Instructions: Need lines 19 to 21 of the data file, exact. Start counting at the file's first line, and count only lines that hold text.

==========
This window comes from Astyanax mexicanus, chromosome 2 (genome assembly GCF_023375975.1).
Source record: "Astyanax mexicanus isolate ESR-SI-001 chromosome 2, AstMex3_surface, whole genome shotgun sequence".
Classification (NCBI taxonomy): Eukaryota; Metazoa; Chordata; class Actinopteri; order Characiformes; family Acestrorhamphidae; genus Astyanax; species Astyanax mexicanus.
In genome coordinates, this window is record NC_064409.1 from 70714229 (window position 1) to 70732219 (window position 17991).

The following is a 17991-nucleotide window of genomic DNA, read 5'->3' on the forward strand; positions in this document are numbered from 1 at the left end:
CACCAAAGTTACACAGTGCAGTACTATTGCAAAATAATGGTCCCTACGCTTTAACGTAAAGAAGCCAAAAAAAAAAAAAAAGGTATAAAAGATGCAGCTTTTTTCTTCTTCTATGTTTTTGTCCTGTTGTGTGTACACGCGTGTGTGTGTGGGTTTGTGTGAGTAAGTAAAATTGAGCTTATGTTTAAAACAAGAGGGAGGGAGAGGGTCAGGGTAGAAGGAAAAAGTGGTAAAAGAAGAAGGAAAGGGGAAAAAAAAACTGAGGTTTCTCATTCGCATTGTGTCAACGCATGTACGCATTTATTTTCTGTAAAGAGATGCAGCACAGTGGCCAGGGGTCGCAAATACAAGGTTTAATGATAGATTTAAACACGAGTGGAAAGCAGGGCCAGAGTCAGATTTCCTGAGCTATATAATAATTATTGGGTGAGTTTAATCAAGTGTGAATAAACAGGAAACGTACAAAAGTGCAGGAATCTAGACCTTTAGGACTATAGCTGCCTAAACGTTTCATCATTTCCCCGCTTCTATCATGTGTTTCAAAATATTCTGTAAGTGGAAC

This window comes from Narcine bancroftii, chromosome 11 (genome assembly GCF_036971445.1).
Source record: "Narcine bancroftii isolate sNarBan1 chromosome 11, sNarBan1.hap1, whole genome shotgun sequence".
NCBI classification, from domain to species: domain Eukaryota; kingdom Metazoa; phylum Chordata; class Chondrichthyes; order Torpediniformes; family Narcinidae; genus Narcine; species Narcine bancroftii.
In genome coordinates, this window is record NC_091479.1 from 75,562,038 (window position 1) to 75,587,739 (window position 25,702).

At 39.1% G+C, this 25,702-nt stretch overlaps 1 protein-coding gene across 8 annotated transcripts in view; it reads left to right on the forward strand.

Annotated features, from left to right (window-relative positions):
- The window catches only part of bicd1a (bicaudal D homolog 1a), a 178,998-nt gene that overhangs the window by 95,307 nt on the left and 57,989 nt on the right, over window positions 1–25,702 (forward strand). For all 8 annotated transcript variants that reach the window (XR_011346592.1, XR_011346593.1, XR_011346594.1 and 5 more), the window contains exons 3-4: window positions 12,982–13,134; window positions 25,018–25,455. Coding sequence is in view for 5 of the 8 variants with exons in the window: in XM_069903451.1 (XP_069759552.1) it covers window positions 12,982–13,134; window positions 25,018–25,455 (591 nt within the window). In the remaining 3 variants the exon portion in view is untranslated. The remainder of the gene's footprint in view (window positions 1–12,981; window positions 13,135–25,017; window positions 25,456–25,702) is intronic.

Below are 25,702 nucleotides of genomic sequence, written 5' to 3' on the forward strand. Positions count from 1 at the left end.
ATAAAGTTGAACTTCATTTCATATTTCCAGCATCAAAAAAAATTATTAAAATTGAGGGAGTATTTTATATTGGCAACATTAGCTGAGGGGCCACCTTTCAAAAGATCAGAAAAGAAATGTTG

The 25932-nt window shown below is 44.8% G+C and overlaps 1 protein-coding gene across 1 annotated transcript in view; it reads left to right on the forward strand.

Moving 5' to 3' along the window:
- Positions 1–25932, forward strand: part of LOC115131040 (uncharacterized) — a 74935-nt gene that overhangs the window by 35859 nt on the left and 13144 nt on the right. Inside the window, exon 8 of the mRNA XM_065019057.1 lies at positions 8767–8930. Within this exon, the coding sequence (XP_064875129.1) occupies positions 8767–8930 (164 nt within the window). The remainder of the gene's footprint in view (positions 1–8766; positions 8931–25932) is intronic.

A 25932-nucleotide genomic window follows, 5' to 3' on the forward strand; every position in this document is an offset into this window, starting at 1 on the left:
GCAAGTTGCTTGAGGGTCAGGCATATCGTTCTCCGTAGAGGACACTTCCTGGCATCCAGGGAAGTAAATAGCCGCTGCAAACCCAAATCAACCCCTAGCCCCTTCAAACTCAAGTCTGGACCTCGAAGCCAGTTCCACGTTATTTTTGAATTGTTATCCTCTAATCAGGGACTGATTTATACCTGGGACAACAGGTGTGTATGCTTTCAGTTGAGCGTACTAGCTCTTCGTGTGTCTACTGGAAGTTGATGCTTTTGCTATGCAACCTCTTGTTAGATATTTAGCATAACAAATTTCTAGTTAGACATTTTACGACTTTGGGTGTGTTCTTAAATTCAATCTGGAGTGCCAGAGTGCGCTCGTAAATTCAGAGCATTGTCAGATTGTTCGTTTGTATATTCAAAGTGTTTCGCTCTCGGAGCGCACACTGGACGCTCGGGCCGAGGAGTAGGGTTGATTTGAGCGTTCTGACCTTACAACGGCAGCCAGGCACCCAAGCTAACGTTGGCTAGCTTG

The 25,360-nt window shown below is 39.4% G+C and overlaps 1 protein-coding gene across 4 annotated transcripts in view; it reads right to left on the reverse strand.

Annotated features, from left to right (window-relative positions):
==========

A 25932-nucleotide genomic window follows, 5' to 3' on the forward strand; every position in this document is an offset into this window, starting at 1 on the left:
GCAAGTTGCTTGAGGGTCAGGCATATCGTTCTCCGTAGAGGACACTTCCTGGCATCCAGGGAAGTAAATAGCCGCTGCAAACCCAAATCAACCCCTAGCCCCTTCAAACTCAAGTCTGGACCTCGAAGCCAGTTCCACGTTATTTTTGAATTGTTATCCTCTAATCAGGGACTGATTTATACCTGGGACAACAGGTGTGTATGCTTTCAGTTGAGCGTACTAGCTCTTCGTGTGTCTACTGGAAGTTGATGCTTTTGCTATGCAACCTCTTGTTAGATATTTAGCATAACAAATTTCTAGTTAGACATTTTACGACTTTGGGTGTGTTCTTAAATTCAATCTGGAGTGCCAGAGTGCGCTCGTAAATTCAGAGCATTGTCAGATTGTTCGTTTGTATATTCAAAGTGTTTCGCTCTCGGAGCGCACACTGGACGCTCGGGCCGAGGAGTAGGGTTGATTTGAGCGTTCTGACCTTACAACGGCAGCCAGGCACCCAAGCTAACGTTGGCTAGCTTG

The 25,360-nt window shown below is 39.4% G+C and overlaps 1 protein-coding gene across 4 annotated transcripts in view; it reads right to left on the reverse strand.